The dough, the formed jamun, frying and draining

Form the dough into balls about the size of a grape. You may need oil or ghee on your hands to roll the balls very smooth. While the rolling process takes place, heat the oil in a saucepan. It will need to be at about 320 to 325 degrees. A thermometer helps to keep tabs on the oil. Do not over heat.

Once the jamuns are all rolled, begin adding them carefully into the hot oil. Use a slotted spoon to move them around in the oil so they color evenly. They should get to a deep mahogany brown. This can take from 6 to 8 minutes, depending on how hot the oil. I fried mine in batches of 25 or so. Once browned, remove to a platter lined with paper toweling. 
The syrup, the jamun just added, the jamun after a few minutes of soaking
The syrup, the jamun just added, the jamun growing after a few minutes of soaking

SYRUP: If making all of these at one time in syrup, you may have to triple the syrup recipe. Mix the sugar and water together with the cardamom pods and saffron strands. Bring to boil, lower to a simmer and cook gently for about 10 minutes, to bring out the flavors.

When syrup is ready, add in the fried, drained jamun. Let them soak in the syrup for at least 3 hours, or overnight.  If refrigerated, bring them back to just tepid, either in microwave or in a pan on the stove.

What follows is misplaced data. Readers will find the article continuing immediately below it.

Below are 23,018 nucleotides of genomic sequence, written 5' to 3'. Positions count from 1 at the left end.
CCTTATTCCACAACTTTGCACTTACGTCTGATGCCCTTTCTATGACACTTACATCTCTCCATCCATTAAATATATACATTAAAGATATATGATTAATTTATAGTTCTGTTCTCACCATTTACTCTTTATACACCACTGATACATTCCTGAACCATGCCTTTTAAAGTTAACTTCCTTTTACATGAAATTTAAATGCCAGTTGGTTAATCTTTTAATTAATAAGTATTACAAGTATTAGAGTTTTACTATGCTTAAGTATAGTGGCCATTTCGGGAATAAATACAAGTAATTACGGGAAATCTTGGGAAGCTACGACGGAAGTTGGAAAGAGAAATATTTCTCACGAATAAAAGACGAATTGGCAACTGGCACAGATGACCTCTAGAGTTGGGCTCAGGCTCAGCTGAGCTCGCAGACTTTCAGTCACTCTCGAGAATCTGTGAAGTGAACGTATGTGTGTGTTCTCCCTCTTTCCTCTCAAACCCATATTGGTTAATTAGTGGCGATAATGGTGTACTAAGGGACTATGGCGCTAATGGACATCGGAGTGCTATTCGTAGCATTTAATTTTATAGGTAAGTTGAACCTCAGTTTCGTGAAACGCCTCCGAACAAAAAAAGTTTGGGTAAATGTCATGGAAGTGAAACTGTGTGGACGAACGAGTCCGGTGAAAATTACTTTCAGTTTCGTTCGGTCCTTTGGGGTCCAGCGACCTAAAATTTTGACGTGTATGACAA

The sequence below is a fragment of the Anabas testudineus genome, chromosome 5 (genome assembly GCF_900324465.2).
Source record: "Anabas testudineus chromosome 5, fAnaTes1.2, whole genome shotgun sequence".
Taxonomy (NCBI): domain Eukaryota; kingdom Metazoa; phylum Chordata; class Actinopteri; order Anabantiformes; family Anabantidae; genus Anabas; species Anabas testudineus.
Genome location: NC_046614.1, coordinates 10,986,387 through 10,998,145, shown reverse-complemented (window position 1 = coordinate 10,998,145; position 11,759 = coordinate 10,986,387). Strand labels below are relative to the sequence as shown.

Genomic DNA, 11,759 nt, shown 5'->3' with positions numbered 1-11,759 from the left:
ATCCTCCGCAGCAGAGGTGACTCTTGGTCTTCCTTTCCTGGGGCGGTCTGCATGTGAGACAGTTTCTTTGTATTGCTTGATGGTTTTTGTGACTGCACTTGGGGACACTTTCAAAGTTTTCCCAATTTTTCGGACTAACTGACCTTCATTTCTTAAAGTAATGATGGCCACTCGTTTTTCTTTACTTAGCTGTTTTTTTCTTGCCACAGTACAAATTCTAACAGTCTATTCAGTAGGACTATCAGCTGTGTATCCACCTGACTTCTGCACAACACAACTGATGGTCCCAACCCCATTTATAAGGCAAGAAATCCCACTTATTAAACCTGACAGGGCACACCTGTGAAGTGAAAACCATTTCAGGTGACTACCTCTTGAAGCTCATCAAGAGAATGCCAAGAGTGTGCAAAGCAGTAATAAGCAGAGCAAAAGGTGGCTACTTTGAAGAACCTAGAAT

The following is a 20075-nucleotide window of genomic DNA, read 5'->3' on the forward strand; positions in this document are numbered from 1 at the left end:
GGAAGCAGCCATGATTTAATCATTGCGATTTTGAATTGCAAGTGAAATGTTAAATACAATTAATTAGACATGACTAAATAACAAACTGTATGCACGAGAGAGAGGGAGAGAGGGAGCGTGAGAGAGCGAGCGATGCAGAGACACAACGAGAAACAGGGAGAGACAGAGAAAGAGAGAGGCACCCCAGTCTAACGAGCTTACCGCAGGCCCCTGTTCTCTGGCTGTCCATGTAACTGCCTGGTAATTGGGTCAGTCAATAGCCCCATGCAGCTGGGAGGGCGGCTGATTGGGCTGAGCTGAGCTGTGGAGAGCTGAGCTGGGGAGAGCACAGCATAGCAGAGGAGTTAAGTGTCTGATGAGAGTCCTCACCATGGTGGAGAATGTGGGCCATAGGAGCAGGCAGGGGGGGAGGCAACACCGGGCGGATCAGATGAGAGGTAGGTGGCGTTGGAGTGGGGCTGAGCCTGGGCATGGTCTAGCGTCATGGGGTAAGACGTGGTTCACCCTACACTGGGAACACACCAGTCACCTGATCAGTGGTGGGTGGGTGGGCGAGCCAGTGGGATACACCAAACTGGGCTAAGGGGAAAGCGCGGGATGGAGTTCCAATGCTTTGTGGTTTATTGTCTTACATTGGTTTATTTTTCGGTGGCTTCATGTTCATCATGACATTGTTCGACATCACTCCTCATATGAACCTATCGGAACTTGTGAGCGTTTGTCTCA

To serve, sprinkle on some crushed pistachios or organic rose petals, if available.

MAKE AHEAD:  If making these in advance (which I highly recommend, as they take some time and mess), once they are fried, but before making the syrup, either refrigerate them for up to 3 days, or pack in a tightly sealed container or zip-top bag and freeze for a month or two. When ready to use, prepare the syrup and add in the jamun to absorb the syrup. 



My passion is to teach people how to create a harmony of flavors with their cooking, and help pass along my love and joy of food, both simple and exotic, plain or fancy. I continue my journey in ethnic and domestic cuisines, trying new things weekly. Join me at A Harmony of Flavors Website and Marketplace, Tumblr, Facebook, Twitter, and Pinterest. I am also on a spiritual journey and hope you will join me at my new blog, An Eagle Flies.